No matter how nasty you are, you've still got to eat. That's the premise of the new British book "The Axis of Evil Cookbook" by Gill Partington. Focusing on recipes from America's favorite baddies—Iran, Iraq, North Korea, Libya, Syria and Cuba—each chapter gives an overview of the country's history and a few intriguing (if sometimes well-documented) tidbits about its dictator: Saddam Hussein, hiding in his spider hole, could apparently throw down a family-size bag of Doritos in 10 minutes. North Korea's Kim Jong Il supposedly demands that olives on his pizza be uniformly distributed. Fidel Castro makes his own foie gras p?t?. Some of the recipes are standard in ethnic restaurants worldwide. But Iranian tongue with mushroom (peel off the skin after stewing; slice thinly), Iraqi Tongue of Judges (just lamb or beef sausages with eggplant) and Syrian sheep-kidney toast are all off the beaten menu. Could whirled peas really be the answer to international peace?
Changing the Face of Modern War
A London exhibition shows how far reconstructive surgery has come—and what that means for soldiers.
They are gruesome images: black-and-white photographs of men missing jaws, noses, cheekbones and eyes. The photos in "Faces of Battle," a new exhibition at London's National Army Museum, show the disfigured men on the front lines not just of World War I's greatest battles but also of the brand-new field called reconstructive surgery— without whose developments many soldiers injured in Afghanistan and Iraq could not return to daily life.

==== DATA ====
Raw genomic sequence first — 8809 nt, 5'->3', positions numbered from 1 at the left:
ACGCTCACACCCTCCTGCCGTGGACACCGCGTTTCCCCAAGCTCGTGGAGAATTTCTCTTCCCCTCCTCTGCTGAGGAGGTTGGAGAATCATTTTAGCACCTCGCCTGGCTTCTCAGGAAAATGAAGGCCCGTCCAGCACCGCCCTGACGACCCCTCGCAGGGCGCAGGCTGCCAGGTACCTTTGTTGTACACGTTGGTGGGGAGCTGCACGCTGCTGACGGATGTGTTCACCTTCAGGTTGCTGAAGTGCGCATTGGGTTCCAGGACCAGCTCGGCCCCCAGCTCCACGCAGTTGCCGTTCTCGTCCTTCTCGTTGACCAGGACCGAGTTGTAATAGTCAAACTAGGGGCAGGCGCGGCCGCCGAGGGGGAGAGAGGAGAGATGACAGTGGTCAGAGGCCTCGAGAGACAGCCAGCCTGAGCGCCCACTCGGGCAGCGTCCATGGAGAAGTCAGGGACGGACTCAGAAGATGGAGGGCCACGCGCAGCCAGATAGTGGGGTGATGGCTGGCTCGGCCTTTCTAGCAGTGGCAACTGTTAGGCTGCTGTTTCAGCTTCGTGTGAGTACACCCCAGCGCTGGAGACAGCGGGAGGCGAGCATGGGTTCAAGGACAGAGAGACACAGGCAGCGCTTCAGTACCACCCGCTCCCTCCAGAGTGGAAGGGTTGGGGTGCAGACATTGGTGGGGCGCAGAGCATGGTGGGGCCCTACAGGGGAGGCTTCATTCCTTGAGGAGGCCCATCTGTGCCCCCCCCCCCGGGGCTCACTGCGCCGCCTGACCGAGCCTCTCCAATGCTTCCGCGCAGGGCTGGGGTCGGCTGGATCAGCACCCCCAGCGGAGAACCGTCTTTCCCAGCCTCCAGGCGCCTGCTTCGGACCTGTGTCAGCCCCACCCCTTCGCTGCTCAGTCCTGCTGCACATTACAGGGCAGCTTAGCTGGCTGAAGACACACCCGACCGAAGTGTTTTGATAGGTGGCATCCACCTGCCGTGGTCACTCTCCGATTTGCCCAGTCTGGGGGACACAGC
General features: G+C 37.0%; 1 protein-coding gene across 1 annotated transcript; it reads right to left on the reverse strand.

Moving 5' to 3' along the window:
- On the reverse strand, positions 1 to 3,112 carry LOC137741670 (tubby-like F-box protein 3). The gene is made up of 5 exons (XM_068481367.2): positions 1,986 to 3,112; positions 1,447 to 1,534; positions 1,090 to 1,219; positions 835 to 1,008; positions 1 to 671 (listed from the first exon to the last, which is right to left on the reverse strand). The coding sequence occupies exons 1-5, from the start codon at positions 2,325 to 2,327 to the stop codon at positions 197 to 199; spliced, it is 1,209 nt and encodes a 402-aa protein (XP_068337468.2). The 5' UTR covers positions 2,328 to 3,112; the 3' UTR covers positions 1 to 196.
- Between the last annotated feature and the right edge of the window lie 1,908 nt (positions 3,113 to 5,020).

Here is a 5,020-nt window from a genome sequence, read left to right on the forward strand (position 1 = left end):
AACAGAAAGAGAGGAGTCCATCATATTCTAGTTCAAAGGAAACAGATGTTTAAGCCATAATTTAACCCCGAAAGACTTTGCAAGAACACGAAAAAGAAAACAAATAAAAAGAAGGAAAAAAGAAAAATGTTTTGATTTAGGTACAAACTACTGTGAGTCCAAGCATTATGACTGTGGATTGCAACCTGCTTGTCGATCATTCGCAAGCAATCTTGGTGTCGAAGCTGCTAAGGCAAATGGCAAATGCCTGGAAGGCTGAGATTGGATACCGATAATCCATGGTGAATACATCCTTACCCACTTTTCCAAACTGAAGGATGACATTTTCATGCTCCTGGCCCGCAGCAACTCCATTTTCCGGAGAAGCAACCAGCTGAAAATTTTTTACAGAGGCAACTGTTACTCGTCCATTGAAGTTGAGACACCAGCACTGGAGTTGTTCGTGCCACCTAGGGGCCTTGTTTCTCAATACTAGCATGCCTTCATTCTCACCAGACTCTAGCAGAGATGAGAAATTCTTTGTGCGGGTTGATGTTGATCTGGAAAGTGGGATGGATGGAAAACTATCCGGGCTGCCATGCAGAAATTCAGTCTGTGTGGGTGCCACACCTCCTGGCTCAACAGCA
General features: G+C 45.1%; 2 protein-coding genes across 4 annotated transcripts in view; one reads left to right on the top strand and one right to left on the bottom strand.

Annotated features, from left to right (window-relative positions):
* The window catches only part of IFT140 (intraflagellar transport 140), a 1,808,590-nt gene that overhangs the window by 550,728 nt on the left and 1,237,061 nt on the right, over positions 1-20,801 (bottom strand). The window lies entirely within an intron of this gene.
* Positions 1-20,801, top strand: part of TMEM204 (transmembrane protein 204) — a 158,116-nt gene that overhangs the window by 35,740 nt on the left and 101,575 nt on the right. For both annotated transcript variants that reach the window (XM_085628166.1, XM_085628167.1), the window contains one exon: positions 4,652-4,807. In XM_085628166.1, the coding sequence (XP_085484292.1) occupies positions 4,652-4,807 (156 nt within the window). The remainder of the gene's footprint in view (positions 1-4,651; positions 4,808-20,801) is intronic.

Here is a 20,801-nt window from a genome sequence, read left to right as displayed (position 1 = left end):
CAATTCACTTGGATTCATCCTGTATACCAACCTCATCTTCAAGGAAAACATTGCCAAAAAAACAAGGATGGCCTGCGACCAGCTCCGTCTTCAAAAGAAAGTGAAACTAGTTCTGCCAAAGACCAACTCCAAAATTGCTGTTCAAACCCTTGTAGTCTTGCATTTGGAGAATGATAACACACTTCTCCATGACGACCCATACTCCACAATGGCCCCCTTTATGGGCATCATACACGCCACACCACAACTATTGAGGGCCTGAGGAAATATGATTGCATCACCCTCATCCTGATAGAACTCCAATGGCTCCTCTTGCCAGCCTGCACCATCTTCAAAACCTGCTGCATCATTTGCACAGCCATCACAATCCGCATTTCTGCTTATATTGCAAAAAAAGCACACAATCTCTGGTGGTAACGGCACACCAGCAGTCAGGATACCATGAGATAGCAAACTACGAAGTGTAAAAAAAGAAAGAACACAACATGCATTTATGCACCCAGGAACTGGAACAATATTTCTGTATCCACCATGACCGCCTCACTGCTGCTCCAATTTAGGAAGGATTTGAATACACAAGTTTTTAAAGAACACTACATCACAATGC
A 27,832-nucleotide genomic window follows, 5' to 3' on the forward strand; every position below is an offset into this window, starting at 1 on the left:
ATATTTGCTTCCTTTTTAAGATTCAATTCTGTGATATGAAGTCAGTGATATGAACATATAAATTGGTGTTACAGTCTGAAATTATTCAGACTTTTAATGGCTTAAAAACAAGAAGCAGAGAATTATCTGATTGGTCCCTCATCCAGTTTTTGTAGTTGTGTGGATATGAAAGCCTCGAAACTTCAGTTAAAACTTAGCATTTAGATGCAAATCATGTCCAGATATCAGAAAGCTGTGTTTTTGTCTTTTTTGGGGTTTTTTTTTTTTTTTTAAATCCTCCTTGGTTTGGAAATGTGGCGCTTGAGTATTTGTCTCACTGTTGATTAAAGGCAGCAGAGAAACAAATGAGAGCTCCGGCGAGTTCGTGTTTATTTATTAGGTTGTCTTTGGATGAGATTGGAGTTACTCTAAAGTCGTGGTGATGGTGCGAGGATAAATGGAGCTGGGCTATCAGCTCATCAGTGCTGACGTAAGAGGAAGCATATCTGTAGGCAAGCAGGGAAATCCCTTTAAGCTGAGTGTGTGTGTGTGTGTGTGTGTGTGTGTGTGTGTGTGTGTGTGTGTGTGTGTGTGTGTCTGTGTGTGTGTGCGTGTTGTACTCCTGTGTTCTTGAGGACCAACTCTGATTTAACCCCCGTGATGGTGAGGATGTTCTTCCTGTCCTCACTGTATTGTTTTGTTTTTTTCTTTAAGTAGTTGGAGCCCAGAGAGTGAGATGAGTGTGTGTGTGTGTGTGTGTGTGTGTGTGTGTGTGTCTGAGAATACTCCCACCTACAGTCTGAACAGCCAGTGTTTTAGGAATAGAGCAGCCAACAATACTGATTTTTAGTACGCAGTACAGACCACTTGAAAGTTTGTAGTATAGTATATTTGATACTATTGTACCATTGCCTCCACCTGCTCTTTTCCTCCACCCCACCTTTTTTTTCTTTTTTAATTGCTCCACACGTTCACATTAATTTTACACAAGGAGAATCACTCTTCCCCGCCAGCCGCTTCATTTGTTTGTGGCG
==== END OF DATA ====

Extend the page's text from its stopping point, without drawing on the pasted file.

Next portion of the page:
More than 2 million British and Commonwealth soldiers were injured during World War I because the trenches dug to protect them from powerful new weapons couldn't always shield their heads from sniper fire and shrapnel. Harold Gillies, a New Zealand-born surgeon posted in France, realized that horribly injured men would need years of care and argued for a special ward that would treat radical facial injuries. "Faces of Battle" chronicles the techniques that he and his staff pioneered, including the use of bone and cartilage to reconstruct faces.